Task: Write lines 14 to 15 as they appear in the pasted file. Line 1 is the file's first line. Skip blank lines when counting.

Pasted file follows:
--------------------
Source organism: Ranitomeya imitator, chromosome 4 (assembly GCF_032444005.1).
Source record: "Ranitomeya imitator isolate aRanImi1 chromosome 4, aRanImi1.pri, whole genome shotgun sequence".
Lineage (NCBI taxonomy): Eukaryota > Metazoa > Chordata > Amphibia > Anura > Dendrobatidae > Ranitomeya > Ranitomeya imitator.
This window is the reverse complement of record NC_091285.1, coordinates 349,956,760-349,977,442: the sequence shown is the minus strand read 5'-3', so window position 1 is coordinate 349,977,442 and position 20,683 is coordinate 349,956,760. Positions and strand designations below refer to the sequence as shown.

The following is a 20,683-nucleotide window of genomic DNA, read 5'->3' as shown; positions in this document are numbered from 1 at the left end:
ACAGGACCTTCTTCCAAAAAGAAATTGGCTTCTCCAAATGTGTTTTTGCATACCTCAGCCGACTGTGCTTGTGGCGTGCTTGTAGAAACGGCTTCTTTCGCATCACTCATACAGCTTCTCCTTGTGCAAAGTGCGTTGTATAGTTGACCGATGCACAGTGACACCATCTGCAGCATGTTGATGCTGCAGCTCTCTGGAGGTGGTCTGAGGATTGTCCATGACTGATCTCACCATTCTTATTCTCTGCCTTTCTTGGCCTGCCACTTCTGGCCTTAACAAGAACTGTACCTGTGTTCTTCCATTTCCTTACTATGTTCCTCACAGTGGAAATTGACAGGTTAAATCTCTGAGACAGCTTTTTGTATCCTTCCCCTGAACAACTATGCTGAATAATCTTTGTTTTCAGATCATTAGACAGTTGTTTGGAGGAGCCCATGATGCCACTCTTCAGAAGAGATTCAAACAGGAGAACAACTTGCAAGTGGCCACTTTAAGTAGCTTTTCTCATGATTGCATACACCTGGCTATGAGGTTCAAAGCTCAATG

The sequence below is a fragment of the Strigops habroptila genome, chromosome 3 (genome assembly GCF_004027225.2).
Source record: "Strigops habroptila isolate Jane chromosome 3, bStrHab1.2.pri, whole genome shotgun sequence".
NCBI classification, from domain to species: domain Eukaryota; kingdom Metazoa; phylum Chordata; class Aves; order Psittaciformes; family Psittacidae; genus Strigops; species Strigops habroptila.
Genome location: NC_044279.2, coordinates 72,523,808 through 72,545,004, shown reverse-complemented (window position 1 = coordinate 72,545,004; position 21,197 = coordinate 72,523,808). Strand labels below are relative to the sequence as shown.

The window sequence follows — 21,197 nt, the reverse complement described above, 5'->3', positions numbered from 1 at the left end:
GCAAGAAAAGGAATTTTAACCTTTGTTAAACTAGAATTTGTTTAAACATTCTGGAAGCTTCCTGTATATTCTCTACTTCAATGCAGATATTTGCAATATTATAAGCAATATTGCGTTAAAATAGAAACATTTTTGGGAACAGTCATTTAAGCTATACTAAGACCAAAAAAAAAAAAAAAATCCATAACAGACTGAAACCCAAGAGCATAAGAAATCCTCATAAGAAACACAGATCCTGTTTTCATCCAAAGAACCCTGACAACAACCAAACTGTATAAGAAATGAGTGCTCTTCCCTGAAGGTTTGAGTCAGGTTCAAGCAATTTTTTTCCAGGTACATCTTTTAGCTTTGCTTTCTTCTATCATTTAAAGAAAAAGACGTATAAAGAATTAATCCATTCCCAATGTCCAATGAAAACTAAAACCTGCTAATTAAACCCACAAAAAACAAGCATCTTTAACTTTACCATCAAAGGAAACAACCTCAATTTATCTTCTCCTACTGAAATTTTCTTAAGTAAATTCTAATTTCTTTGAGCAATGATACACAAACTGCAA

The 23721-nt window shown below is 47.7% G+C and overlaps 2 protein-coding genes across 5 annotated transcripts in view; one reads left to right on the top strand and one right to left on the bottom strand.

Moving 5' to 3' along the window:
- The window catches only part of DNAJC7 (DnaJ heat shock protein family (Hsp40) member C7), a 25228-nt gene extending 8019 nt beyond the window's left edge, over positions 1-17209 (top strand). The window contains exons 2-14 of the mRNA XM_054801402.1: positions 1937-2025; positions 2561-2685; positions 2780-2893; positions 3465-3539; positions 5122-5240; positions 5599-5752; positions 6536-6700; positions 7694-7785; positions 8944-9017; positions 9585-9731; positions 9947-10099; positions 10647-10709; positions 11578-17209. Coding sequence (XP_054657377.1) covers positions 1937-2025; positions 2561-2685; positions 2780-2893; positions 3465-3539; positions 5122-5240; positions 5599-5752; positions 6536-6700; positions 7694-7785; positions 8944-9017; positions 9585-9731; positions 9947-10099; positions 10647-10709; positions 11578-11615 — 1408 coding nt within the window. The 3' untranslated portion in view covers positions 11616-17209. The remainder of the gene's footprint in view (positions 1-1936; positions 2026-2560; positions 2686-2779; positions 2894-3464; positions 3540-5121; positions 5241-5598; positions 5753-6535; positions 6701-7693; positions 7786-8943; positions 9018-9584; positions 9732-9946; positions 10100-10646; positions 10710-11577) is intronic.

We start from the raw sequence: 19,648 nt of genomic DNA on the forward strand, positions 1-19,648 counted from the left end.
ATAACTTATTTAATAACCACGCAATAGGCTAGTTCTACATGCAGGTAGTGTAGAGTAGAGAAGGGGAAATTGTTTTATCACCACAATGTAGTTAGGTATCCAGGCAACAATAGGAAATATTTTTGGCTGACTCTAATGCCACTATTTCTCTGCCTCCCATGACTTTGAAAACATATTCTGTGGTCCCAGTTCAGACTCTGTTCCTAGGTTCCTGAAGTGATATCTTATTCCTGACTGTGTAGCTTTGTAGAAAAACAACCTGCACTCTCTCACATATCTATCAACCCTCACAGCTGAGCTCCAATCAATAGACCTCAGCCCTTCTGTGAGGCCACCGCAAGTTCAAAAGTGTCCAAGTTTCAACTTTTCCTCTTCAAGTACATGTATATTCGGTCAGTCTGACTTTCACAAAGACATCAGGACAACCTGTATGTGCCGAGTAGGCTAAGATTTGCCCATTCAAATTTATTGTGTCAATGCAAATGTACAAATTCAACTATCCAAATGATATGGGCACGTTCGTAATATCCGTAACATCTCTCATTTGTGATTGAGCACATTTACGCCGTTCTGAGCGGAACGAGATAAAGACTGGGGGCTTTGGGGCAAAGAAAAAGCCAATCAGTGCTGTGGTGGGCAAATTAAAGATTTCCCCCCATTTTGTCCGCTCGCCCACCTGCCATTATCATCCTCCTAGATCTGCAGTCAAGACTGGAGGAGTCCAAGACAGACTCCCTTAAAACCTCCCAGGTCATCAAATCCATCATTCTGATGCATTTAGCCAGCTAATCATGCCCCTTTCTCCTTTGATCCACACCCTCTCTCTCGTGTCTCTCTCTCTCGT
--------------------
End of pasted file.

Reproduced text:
Moving 5' to 3' along the window:
- The window catches only part of DNAJC7 (DnaJ heat shock protein family (Hsp40) member C7), a 25228-nt gene extending 8019 nt beyond the window's left edge, over positions 1-17209 (top strand). The window contains exons 2-14 of the mRNA XM_054801402.1: positions 1937-2025; positions 2561-2685; positions 2780-2893; positions 3465-3539; positions 5122-5240; positions 5599-5752; positions 6536-6700; positions 7694-7785; positions 8944-9017; positions 9585-9731; positions 9947-10099; positions 10647-10709; positions 11578-17209. Coding sequence (XP_054657377.1) covers positions 1937-2025; positions 2561-2685; positions 2780-2893; positions 3465-3539; positions 5122-5240; positions 5599-5752; positions 6536-6700; positions 7694-7785; positions 8944-9017; positions 9585-9731; positions 9947-10099; positions 10647-10709; positions 11578-11615 — 1408 coding nt within the window. The 3' untranslated portion in view covers positions 11616-17209. The remainder of the gene's footprint in view (positions 1-1936; positions 2026-2560; positions 2686-2779; positions 2894-3464; positions 3540-5121; positions 5241-5598; positions 5753-6535; positions 6701-7693; positions 7786-8943; positions 9018-9584; positions 9732-9946; positions 10100-10646; positions 10710-11577) is intronic.